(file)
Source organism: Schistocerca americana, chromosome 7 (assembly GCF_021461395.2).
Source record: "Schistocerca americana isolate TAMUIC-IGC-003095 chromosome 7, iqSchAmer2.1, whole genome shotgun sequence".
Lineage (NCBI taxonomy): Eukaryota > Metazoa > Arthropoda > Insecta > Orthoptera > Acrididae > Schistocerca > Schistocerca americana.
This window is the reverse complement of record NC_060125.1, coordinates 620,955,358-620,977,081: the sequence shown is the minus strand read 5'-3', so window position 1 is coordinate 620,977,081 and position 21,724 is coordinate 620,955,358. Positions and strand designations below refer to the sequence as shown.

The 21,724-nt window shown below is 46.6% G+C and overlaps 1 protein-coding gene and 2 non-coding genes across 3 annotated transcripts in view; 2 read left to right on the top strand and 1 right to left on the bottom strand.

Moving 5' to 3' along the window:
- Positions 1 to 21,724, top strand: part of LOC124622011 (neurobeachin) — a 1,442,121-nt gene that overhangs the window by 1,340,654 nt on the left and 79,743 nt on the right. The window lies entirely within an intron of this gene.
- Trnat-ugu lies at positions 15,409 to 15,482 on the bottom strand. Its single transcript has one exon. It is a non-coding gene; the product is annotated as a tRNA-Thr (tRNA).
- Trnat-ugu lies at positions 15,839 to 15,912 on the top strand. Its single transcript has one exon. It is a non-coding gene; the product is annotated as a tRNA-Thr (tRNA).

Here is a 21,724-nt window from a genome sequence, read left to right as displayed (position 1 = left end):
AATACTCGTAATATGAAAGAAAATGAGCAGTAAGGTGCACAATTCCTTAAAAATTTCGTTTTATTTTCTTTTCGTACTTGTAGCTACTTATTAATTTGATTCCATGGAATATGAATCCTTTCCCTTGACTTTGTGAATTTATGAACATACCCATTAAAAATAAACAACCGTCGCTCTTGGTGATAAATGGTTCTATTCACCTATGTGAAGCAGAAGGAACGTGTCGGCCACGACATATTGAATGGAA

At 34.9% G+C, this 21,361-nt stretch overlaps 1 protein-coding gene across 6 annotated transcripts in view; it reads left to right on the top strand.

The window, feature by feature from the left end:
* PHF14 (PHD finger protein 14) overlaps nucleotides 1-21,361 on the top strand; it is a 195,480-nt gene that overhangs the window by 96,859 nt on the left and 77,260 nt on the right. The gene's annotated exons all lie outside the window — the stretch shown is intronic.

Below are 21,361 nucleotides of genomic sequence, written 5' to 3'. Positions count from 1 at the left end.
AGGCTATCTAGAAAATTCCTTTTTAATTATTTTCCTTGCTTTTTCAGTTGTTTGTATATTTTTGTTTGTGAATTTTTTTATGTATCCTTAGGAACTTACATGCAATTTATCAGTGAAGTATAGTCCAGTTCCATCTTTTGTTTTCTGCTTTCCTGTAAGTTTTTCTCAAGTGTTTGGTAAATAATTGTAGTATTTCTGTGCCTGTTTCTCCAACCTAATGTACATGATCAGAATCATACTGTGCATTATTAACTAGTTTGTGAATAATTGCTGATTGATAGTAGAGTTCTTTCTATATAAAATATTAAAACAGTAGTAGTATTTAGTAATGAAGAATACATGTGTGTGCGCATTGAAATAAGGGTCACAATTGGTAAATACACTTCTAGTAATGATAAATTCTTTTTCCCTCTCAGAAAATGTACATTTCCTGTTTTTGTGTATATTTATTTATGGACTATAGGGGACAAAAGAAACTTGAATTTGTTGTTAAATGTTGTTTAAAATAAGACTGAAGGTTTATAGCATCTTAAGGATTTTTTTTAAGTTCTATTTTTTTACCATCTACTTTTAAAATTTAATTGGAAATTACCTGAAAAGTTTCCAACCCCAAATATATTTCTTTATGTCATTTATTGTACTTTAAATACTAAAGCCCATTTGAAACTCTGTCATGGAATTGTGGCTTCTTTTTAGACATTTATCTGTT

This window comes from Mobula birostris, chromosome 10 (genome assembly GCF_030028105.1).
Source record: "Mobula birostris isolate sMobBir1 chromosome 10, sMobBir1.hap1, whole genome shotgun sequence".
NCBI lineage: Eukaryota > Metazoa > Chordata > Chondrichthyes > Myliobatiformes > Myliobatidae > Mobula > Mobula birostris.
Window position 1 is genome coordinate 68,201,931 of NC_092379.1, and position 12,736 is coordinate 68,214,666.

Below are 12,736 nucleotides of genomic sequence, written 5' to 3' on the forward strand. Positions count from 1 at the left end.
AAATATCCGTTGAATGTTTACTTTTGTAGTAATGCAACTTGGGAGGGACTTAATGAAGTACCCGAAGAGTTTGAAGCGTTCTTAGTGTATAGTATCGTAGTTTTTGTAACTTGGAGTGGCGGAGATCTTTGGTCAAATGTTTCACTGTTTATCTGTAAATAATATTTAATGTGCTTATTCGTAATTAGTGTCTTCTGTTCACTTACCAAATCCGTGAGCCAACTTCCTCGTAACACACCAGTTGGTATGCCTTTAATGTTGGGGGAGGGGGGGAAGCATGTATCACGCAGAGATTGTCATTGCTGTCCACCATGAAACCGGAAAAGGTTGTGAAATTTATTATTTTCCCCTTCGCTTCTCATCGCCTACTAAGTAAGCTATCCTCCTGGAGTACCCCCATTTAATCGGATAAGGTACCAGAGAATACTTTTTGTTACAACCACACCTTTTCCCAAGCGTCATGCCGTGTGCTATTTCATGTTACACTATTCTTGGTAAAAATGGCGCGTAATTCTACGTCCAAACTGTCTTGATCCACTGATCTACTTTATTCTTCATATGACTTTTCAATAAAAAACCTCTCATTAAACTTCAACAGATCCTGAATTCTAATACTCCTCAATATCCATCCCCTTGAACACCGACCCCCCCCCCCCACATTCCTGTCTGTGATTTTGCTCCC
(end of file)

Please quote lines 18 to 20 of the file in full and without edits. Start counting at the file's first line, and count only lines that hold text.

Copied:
Source record: "Mobula birostris isolate sMobBir1 chromosome 10, sMobBir1.hap1, whole genome shotgun sequence".
NCBI lineage: Eukaryota > Metazoa > Chordata > Chondrichthyes > Myliobatiformes > Myliobatidae > Mobula > Mobula birostris.
Window position 1 is genome coordinate 68,201,931 of NC_092379.1, and position 12,736 is coordinate 68,214,666.